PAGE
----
The Presbyterian Church of Pleasantville has served the spiritual needs of South Jersey well for its nearly 150 years, but dwindling membership threatened to bring this proud tradition to an end.

The church's median age was 68 as of three years ago, and as this rises, its rolls shrink, leaving the struggling church with no choice but to take drastic measures to avert closing.

On Dec. 2, the church will leave its home of 50 years for a new location at 2116 Ocean Heights Ave. in Egg Harbor Township, becoming Ocean Heights Presbyterian Church.

"We've been concerned about not being able to serve the community, and to reach out and grow a little bit, and we've tried several different things that churches that are trying to grow, do," said longtime church member Lee Whitton. "We've just not been successful at attracting community members to come into the church, so we wanted to relocate out here."

A farewell service will take place at the Pleasantville location at 10 a.m. Dec. 2, after which the congregants will proceed to the new location for a service and open house starting at about 10:45 a.m.

The moving process was initiated about three years ago when the church, recognizing its membership crisis, commissioned what's called a transformation study to determine how it should best change to meet the future.

The idea behind the move is that the church may be better able to find new members in Egg Harbor Township than in Pleasantville, where it struggled for years to add congregants. After speaking with each church member, the study authors determined moving was the best option, and that was approved about a year ago.

While the vote was nearly unanimous, the process has not not been without hurdles. Many longtime congregants are still emotionally attached to their Pleasantville home, and the added distance will force others to leave the church, Whitton said.

"It's the true meaning of a leap of faith, and it is very emotional for a lot of people," Whitton said. "We will lose people for whom the additional travel will be too much, even though we are a regional church - we draw from 13 ZIP codes ... (coming) to Pleasantville, it's difficult for some people."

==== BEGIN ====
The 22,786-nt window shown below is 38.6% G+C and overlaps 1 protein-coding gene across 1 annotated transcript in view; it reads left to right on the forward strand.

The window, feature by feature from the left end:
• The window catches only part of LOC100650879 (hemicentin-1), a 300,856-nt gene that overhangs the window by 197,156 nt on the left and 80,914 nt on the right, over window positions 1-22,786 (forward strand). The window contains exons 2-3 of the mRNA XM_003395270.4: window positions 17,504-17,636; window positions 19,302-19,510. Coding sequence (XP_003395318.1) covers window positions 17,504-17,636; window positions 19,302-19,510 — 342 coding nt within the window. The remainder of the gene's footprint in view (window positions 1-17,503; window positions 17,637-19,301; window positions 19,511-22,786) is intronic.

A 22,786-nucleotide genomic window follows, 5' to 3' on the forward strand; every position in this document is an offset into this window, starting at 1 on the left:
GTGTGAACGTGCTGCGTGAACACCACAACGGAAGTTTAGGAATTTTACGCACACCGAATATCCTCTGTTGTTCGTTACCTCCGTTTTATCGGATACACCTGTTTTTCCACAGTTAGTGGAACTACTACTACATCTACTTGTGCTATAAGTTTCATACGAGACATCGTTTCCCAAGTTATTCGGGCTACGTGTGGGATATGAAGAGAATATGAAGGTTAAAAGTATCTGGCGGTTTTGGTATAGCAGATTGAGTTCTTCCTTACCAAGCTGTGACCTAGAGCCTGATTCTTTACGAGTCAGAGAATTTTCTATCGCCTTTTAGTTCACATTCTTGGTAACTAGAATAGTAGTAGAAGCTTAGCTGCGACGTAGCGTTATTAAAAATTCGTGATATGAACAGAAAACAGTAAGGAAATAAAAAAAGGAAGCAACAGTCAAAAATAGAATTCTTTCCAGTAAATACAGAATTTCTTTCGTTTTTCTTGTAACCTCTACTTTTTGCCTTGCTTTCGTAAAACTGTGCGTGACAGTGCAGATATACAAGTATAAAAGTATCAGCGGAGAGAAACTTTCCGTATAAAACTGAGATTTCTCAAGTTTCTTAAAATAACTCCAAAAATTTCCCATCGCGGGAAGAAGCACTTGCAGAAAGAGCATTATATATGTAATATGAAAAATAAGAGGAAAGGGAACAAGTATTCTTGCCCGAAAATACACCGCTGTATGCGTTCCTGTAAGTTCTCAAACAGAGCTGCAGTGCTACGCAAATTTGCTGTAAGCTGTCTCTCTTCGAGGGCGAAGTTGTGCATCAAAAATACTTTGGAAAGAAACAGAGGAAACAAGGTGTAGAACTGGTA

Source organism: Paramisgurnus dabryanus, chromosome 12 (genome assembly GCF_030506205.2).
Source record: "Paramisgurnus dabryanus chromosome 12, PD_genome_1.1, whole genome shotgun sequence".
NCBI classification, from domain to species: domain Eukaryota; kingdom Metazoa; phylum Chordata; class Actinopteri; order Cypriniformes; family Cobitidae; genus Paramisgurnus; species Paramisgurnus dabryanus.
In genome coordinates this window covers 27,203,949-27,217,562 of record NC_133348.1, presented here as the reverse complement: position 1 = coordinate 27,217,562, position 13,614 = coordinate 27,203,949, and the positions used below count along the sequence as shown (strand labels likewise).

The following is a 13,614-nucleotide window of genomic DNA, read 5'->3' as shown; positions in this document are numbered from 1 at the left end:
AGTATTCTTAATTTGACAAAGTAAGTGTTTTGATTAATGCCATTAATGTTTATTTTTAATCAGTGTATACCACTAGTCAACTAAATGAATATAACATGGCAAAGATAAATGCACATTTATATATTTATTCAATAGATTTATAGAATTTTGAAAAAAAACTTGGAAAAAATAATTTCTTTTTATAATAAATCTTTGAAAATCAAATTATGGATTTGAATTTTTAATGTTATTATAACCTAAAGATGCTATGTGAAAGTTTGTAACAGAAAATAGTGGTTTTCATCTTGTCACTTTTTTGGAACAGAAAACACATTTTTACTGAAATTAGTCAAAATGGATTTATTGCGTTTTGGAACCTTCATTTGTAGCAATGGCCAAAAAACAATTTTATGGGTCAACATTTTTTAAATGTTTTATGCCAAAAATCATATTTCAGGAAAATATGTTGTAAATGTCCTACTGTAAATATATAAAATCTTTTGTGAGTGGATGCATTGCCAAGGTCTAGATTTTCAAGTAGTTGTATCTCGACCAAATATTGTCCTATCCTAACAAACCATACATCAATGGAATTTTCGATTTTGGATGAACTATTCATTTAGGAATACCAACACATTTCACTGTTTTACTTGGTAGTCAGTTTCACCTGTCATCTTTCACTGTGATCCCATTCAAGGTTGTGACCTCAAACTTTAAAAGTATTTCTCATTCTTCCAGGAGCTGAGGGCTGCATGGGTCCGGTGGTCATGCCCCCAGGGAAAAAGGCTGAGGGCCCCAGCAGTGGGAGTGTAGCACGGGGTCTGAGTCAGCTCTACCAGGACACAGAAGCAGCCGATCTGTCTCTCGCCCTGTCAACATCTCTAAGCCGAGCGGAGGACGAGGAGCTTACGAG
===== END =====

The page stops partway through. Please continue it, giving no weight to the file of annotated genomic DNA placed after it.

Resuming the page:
The church's address is not its only major change of the past year. One week before the church voted to approve the move, it selected Blake Spencer as its new pastor.

Spencer, a 26-year veteran at the pulpit, has served the church for 10 months, and his passionate, interactive sermons have quickly become the cornerstone of the church's changing identity.

One thing that hasn't changed for the church is its emphasis on being progressive, caring and relevant. The church has hanging on its front door a sign welcoming all ages, sexes, races and sexual orientations, and it has a pervasive mission culture, from its fair trade coffee to its children's ministry, which collects supplies for the county animal shelter.

The church is in flux, with one foot in the past and one in the future. It has continued worship in Somers Point, while its administrative offices and a few ministries have relocated to Somers Point, and this split identity has been a source of stress in recent months.

The hope is that on Dec. 2, these growing pains will give way to growth, and while the future is unclear, Spencer said he believes it will be bright.

"They determined that within eight-10 years, they would not be able to sustain themselves as a congregation in the old (church)," Spencer said. "We hope to here. Do all the math and all that. I think the faith part of me says I've already seen how the spirit of God has moved in ways that it's going to happen. It's just going to happen."

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